Peace and Restlessness

Georgia and I own several nativity sets. But when the children were young, we had just one. It was and still is treasured.  My dad brought it back as a gift to us when he went to Israel, almost 40 years ago. It’s made of olive wood from the Holy Land. In those early days of our marriage, when we got the Christmas stuff out we would set it up and when the children were young – between about 3 and 7 years old – they loved to play with it. Because it was made of wood and not some delicate material like china or glass, we would put it down on the floor for them and we enjoyed hearing them moving the characters around, pretending they were having conversations with one another.

And every one of them, on their own… in different years, because they were different ages… every one of them did an interesting thing that neither I nor Georgia instructed. They all did it quite naturally; did it on their own. They brought other characters to the stable.

Our daughter Paige brought her stuffed animals, placed them around then manger and the holy family… our sons brought their action figures and teenage mutant ninja turtles to stand and join with the wise men and shepherds… and to my recollection (which, by the way is always better than what actually happened), each of them explained by saying, “they wanted to come see Jesus, too.”

So, here’s a question: Have you ever thought about how that sort of attitude is really a very important part of what Christmas is all about?

Think about it: the gospels say that angels appeared to shepherds. And the shepherds, after hearing about this thing said, “let’s go see.” Not “I’m going to go see, you guys can stay here.” Not, “a few of us are going, we don’t want the rest of you going with us”. There may have been a teenage shepherd who said, “I’m tired, I don’t want to go.” We aren’t told about this. What we’re told is that they sort of encouraged one another, and said, “let’s all go see.” And when they arrived, they told Mary and Joseph what the angels had said. My guess is that they continued to tell others about that night for as long as they lived.

Who is Christmas for? Well, we who believe in Jesus and follow him as his disciples all anticipate it and enjoy it.  In a very real way, we sort of help sponsor it, in the sense of opening our churches and having special services and remembering together what it’s all about. Hopefully, there is a sense of renewal in our hearts, and re-commitment in our living. There is a peace that comes upon us when we believe that God does care, and that God is willing to help. We may not know exactly how things are going to turn out, or how God will help, but knowing God will somehow help can transform our lives. So the gift of Christmas – of God, sending a Savior – is for us.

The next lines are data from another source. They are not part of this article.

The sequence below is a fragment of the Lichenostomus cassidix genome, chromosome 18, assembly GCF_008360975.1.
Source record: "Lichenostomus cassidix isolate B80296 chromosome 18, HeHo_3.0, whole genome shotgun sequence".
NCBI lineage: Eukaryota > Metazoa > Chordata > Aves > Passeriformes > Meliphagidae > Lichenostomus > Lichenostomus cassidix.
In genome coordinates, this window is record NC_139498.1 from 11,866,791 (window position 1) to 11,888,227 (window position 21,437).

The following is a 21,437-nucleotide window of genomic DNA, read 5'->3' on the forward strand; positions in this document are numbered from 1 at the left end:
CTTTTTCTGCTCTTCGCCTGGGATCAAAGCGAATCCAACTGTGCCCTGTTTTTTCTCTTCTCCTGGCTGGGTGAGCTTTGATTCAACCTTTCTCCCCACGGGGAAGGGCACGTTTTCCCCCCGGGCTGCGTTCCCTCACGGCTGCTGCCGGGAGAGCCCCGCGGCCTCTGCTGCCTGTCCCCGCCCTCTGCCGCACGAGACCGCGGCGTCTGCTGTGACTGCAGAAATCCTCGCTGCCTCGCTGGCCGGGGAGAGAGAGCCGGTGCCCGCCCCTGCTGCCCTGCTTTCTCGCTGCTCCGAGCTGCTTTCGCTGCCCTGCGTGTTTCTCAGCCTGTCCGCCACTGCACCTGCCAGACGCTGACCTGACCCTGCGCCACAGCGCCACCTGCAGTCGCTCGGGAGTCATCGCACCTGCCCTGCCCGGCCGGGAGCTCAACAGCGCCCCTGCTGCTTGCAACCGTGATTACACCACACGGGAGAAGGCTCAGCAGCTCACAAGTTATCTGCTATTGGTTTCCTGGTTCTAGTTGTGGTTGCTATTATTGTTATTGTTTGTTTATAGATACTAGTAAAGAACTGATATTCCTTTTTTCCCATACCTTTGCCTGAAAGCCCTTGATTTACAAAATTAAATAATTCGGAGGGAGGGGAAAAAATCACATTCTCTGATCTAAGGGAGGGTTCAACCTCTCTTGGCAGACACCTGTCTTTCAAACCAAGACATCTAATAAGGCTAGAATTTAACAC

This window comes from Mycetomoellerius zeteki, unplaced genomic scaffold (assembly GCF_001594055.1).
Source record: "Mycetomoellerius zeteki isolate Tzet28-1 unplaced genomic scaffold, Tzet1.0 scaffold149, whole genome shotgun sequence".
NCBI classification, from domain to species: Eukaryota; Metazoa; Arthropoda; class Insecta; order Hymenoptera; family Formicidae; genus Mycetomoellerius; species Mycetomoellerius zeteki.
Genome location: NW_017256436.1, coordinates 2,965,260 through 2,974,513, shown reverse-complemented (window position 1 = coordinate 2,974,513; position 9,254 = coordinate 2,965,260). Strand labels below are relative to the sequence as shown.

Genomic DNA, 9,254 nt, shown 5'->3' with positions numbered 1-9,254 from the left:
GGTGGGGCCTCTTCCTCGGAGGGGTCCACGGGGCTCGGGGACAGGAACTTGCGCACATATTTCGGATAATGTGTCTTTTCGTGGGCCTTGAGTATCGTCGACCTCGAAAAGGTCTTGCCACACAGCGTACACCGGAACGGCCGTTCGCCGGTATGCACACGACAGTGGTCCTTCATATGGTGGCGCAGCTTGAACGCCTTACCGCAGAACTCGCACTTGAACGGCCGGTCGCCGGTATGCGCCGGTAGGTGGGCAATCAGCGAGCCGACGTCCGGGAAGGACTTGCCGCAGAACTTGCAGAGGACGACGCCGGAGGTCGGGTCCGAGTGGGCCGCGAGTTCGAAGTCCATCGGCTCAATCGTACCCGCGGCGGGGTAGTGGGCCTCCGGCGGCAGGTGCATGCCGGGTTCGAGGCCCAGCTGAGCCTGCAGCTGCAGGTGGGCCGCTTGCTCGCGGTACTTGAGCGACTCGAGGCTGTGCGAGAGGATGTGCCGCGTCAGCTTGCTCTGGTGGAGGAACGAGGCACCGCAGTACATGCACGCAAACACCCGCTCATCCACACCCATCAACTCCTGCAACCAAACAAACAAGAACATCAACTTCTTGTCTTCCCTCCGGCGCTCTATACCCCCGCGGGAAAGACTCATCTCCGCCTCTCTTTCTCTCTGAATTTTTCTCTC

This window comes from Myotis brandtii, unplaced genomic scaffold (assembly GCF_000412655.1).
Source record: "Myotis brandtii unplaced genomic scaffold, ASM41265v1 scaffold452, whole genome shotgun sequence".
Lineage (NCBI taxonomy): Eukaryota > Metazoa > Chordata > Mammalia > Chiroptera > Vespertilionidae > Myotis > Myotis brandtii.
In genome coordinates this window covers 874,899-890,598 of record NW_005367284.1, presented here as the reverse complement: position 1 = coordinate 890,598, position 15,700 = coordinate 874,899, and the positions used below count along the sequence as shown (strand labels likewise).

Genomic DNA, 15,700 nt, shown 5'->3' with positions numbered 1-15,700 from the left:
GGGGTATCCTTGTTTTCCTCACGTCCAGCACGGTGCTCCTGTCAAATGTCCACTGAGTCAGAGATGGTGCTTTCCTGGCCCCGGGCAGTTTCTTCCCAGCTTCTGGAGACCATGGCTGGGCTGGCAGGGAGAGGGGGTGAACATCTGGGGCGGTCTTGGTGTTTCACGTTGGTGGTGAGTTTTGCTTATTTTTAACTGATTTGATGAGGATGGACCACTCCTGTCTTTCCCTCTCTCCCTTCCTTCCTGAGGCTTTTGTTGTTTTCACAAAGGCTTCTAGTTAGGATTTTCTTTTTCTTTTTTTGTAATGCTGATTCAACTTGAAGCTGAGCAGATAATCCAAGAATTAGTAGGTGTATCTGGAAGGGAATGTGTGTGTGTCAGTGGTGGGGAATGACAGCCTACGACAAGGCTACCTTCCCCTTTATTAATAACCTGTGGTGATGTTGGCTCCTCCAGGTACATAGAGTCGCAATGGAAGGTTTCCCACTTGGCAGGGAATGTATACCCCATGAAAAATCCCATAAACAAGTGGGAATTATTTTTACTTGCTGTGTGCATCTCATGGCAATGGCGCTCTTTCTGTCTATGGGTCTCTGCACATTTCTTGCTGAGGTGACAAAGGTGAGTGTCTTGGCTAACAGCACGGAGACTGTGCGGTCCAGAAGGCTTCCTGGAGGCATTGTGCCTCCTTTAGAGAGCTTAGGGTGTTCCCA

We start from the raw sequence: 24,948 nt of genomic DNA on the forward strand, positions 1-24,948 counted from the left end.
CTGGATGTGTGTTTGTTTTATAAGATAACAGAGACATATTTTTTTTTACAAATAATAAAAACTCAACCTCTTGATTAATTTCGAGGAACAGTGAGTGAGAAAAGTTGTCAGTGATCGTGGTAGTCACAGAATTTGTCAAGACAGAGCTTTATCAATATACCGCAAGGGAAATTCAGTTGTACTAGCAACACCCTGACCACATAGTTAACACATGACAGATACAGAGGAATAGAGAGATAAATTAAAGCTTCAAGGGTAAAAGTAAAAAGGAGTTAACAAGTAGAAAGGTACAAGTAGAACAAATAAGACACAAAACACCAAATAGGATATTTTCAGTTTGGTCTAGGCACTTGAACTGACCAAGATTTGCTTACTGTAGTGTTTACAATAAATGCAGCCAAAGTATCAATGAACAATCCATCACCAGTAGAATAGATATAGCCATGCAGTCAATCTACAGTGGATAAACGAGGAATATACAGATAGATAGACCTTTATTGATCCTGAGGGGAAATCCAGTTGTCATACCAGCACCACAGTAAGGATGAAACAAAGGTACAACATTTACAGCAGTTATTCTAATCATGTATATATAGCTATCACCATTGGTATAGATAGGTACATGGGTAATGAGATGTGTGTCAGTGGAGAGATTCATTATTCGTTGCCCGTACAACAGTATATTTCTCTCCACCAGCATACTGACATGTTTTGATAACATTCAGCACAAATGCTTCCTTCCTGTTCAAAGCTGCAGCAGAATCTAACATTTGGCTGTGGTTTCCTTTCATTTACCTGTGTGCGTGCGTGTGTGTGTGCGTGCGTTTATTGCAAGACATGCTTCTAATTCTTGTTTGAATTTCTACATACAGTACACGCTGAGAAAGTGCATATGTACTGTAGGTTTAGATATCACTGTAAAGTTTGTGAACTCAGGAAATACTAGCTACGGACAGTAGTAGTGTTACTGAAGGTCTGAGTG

But theologically speaking, Christmas is especially for those who haven’t yet seen. Who haven’t yet heard. It’s for anyone who is willing to come close enough to discover the wonderful news of a God who reached down to humanity in the form of a baby, who grew up to become our Savior.

Because apparently God is very interested in inviting new people into relationship with him. What was it that Jesus left his disciples with? What were his parting words? “Go into all the world… teaching others what I’ve commanded you…”

If you know about the Wise Men in the Bible, then you know they were gentiles. Not even Jewish. If you know about shepherds, then you know that they were rough, uncouth. Phillip Yancy point out that shepherds had such a reputation that proper Jews lumped them together with the “godless,” restricting them to the outer courtyards of the temple.

Who would we compare them to? Oilfield workers? Roughnecks? Bartenders at some rough-and-tumble biker bar? You think they didn’t tell dirty jokes or share crude humor? And yet it was they whom God selected to help celebrate the birth of one who would be known as the friend of sinners. Does this tell us something?

And when we receive that message, there’s both peace and restlessness. There’s a peace that comes in knowing we have been loved with an everlasting love. That no matter what happens, we belong to God. But there is also a kind of restlessness, because we want others to find it, too.

So hold on to the peace you have, the peace you have come to know through Christ. Hold onto the relationship with God that you have been granted. But want it for others, as well. Want peace in their lives, too. Invite them to come see and meet the savior, because that’s how peace spreads and grows.

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Dr. Kevin Tully is pastor of the First United Methodist Church of Waxahachie, Texas.

3 thoughts on “Peace and Restlessness”

  1. What a beautiful, inclusive view of the Christmas story. This gift was not given to us to protect as our own or to set us apart as special. It was a gift from God to all the world. It is our imperative to show our thankfulness by following the example of the of the shepherds and telling all we meet that God is with us us all. Rejoice!!


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